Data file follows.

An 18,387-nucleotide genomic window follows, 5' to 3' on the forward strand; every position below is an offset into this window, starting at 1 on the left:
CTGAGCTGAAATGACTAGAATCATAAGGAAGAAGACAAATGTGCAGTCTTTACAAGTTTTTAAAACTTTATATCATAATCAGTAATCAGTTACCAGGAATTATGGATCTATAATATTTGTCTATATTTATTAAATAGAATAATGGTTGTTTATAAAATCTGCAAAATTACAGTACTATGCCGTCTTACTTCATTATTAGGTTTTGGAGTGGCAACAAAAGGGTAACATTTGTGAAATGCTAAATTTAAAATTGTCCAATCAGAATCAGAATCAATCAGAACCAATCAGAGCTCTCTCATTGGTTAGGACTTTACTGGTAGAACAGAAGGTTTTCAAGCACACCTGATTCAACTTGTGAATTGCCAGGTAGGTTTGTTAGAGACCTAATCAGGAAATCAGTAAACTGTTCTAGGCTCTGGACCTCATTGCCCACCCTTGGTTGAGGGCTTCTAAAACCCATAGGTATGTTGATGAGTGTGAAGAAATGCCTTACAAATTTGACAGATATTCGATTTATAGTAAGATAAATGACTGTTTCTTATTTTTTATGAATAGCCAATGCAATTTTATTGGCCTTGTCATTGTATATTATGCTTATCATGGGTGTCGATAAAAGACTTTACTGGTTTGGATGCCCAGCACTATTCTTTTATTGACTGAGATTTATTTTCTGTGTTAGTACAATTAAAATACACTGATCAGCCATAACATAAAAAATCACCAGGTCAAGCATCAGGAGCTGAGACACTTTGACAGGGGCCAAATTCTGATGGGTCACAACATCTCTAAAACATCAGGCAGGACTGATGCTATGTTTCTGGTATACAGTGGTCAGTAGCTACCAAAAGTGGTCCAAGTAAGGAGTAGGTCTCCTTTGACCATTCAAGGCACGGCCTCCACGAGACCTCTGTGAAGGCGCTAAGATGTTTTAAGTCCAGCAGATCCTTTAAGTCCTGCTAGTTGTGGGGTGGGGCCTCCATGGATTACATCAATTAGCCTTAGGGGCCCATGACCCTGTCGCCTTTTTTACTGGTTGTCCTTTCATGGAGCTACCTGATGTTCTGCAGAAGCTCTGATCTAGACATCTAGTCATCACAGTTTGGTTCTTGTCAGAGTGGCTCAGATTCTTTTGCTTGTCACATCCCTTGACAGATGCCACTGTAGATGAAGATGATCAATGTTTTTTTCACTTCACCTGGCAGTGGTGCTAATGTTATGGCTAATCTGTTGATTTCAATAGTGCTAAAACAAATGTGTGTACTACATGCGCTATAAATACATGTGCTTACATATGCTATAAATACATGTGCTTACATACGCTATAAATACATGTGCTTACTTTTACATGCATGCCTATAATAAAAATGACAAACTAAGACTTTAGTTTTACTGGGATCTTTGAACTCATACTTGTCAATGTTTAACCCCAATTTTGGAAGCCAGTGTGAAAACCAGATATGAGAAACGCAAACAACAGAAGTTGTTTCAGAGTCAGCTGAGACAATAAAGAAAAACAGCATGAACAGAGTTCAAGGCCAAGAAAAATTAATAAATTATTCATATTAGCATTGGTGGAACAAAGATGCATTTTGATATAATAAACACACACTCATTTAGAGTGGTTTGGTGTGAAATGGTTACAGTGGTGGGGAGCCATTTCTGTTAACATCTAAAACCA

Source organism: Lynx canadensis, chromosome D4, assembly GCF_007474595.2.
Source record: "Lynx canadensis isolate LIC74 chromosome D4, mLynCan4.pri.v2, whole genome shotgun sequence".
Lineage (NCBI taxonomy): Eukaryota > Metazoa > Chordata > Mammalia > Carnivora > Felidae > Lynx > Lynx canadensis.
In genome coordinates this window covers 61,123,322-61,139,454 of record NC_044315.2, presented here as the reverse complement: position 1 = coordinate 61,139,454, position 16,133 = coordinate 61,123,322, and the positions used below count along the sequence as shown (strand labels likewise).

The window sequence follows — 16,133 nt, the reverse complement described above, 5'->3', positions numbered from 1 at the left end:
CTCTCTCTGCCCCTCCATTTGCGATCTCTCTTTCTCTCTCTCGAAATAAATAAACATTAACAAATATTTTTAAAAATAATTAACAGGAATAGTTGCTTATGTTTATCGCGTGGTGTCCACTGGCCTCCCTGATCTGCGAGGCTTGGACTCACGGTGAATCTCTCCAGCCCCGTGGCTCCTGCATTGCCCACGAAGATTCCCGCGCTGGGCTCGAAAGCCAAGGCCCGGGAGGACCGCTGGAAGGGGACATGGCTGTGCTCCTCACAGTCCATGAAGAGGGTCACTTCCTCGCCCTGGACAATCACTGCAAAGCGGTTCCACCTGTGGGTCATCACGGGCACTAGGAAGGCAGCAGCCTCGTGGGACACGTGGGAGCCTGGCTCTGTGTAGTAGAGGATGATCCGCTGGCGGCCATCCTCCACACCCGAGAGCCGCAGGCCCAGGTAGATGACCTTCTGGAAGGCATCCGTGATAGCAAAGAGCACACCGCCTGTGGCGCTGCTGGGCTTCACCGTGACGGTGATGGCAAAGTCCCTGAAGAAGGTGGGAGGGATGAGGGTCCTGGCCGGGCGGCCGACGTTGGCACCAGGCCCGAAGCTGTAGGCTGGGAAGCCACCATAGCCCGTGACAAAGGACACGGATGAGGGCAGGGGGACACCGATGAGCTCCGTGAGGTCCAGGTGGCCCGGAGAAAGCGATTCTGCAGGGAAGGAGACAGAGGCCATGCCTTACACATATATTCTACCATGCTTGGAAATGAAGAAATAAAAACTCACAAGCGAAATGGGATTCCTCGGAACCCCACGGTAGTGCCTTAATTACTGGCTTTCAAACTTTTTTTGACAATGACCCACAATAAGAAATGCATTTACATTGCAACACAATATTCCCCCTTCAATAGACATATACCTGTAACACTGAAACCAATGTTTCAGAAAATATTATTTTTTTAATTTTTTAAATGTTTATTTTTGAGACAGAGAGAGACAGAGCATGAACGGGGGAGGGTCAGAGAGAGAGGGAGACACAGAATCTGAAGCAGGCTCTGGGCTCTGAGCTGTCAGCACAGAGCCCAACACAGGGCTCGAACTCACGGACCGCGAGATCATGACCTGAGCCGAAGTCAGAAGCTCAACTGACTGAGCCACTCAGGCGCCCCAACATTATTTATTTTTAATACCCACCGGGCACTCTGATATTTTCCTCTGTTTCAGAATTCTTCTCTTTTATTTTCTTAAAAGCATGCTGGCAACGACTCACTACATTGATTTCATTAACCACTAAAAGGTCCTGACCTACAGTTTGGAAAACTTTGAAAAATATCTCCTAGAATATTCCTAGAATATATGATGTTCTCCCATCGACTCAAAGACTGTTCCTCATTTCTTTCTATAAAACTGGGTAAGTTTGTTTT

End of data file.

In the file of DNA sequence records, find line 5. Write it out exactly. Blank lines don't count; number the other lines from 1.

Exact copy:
Lineage (NCBI taxonomy): Eukaryota > Metazoa > Chordata > Mammalia > Carnivora > Felidae > Lynx > Lynx canadensis.